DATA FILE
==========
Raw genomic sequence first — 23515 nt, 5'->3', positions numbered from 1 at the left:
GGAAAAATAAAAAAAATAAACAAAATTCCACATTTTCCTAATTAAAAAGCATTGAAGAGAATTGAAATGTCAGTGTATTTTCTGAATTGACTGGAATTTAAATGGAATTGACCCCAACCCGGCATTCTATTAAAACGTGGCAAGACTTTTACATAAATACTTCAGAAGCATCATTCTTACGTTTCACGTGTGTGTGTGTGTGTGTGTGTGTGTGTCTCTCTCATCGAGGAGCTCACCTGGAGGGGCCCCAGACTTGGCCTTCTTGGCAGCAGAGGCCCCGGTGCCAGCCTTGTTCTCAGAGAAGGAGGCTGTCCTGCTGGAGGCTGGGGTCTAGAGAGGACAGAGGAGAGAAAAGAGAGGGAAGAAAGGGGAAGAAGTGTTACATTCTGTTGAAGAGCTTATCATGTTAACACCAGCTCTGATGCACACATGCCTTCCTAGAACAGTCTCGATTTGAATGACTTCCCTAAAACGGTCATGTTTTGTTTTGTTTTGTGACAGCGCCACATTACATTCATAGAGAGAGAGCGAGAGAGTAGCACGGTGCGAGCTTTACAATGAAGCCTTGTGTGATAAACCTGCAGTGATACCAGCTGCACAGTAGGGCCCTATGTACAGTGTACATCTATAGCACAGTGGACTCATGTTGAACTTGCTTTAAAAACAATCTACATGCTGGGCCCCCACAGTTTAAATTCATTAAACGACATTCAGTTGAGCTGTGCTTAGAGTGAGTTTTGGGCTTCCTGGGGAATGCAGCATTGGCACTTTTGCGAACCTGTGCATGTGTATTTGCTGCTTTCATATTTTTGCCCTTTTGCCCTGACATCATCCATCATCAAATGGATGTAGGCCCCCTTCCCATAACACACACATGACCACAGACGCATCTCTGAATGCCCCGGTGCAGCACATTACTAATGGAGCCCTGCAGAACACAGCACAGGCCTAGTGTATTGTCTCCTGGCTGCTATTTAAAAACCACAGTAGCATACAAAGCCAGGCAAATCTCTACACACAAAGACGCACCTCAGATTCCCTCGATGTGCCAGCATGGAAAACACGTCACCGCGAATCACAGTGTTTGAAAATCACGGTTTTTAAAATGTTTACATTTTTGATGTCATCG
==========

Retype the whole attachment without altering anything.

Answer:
Raw genomic sequence first — 23515 nt, 5'->3', positions numbered from 1 at the left:
GGAAAAATAAAAAAAATAAACAAAATTCCACATTTTCCTAATTAAAAAGCATTGAAGAGAATTGAAATGTCAGTGTATTTTCTGAATTGACTGGAATTTAAATGGAATTGACCCCAACCCGGCATTCTATTAAAACGTGGCAAGACTTTTACATAAATACTTCAGAAGCATCATTCTTACGTTTCACGTGTGTGTGTGTGTGTGTGTGTGTGTGTCTCTCTCATCGAGGAGCTCACCTGGAGGGGCCCCAGACTTGGCCTTCTTGGCAGCAGAGGCCCCGGTGCCAGCCTTGTTCTCAGAGAAGGAGGCTGTCCTGCTGGAGGCTGGGGTCTAGAGAGGACAGAGGAGAGAAAAGAGAGGGAAGAAAGGGGAAGAAGTGTTACATTCTGTTGAAGAGCTTATCATGTTAACACCAGCTCTGATGCACACATGCCTTCCTAGAACAGTCTCGATTTGAATGACTTCCCTAAAACGGTCATGTTTTGTTTTGTTTTGTGACAGCGCCACATTACATTCATAGAGAGAGAGCGAGAGAGTAGCACGGTGCGAGCTTTACAATGAAGCCTTGTGTGATAAACCTGCAGTGATACCAGCTGCACAGTAGGGCCCTATGTACAGTGTACATCTATAGCACAGTGGACTCATGTTGAACTTGCTTTAAAAACAATCTACATGCTGGGCCCCCACAGTTTAAATTCATTAAACGACATTCAGTTGAGCTGTGCTTAGAGTGAGTTTTGGGCTTCCTGGGGAATGCAGCATTGGCACTTTTGCGAACCTGTGCATGTGTATTTGCTGCTTTCATATTTTTGCCCTTTTGCCCTGACATCATCCATCATCAAATGGATGTAGGCCCCCTTCCCATAACACACACATGACCACAGACGCATCTCTGAATGCCCCGGTGCAGCACATTACTAATGGAGCCCTGCAGAACACAGCACAGGCCTAGTGTATTGTCTCCTGGCTGCTATTTAAAAACCACAGTAGCATACAAAGCCAGGCAAATCTCTACACACAAAGACGCACCTCAGATTCCCTCGATGTGCCAGCATGGAAAACACGTCACCGCGAATCACAGTGTTTGAAAATCACGGTTTTTAAAATGTTTACATTTTTGATGTCATCG